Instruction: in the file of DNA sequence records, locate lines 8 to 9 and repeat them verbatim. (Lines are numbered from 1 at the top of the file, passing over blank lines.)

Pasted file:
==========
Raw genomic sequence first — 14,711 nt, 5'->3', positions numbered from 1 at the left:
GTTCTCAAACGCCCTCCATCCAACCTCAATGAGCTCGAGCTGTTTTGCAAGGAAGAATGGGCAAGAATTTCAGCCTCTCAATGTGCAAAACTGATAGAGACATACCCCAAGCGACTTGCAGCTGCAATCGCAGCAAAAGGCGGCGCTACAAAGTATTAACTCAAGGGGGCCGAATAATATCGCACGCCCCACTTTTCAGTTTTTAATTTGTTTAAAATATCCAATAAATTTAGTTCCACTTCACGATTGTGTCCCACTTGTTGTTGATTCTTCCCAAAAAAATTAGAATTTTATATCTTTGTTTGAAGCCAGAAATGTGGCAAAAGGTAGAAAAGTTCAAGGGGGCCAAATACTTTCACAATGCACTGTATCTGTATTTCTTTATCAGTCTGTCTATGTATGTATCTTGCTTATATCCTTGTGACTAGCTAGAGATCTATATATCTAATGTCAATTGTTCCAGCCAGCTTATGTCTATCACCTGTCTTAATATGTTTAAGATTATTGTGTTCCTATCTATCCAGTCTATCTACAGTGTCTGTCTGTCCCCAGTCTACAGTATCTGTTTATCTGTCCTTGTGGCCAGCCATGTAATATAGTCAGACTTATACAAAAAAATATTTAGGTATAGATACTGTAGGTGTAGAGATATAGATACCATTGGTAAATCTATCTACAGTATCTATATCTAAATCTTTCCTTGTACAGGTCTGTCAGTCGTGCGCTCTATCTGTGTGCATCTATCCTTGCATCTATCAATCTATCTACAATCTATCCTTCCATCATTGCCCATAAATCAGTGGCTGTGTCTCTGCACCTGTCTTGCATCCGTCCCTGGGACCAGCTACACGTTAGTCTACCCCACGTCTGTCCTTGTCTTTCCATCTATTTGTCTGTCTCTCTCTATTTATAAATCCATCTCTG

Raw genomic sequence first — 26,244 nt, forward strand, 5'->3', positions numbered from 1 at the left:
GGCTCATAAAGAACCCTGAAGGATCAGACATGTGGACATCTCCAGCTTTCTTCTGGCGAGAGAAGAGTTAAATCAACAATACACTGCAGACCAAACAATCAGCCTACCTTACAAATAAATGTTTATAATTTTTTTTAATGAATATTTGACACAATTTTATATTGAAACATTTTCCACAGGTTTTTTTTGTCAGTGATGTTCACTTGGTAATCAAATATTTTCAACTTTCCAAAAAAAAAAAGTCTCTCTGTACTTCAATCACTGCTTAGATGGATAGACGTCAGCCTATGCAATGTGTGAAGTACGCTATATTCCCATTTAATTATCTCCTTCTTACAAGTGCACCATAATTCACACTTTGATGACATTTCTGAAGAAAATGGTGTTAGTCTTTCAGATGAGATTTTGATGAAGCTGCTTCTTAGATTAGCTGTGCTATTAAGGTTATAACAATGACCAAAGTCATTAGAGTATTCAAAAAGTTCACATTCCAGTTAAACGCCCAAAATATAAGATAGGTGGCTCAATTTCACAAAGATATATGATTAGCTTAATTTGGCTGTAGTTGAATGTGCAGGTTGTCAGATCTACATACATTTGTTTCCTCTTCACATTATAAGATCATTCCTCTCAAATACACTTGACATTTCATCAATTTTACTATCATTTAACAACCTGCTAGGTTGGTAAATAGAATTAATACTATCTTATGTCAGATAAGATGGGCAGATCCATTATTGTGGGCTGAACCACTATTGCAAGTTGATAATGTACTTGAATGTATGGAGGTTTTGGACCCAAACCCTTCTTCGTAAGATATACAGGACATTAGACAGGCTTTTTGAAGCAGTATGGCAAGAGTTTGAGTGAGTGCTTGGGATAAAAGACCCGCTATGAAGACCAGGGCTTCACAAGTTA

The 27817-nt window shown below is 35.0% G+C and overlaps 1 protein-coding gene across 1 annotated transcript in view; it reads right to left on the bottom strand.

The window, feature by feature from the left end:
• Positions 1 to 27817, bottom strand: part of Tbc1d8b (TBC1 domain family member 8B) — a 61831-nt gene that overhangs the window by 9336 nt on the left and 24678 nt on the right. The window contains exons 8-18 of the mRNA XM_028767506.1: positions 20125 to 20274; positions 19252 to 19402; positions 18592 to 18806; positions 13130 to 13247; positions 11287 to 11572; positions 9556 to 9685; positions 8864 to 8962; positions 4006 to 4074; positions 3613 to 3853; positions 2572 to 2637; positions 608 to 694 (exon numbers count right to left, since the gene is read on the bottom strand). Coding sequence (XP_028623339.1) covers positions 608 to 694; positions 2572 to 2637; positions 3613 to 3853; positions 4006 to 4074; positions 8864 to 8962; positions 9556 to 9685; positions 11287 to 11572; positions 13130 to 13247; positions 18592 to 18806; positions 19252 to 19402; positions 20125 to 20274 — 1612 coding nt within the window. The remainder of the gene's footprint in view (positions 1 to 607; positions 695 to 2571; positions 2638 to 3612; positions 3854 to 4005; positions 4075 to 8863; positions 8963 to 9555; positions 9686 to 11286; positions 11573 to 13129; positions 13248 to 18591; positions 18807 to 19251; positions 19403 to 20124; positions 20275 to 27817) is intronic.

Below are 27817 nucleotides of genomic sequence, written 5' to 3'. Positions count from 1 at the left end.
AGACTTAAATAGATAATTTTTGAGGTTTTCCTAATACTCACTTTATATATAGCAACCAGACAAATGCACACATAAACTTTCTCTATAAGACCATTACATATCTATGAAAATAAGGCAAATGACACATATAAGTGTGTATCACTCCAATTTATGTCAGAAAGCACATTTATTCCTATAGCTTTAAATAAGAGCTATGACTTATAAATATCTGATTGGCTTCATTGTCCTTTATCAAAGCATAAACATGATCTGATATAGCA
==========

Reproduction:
Below are 27817 nucleotides of genomic sequence, written 5' to 3'. Positions count from 1 at the left end.
AGACTTAAATAGATAATTTTTGAGGTTTTCCTAATACTCACTTTATATATAGCAACCAGACAAATGCACACATAAACTTTCTCTATAAGACCATTACATATCTATGAAAATAAGGCAAATGACACATATAAGTGTGTATCACTCCAATTTATGTCAGAAAGCACATTTATTCCTATAGCTTTAAATAAGAGCTATGACTTATAAATATCTGATTGGCTTCATTGTCCTTTATCAAAGCATAAACATGATCTGATATAGCA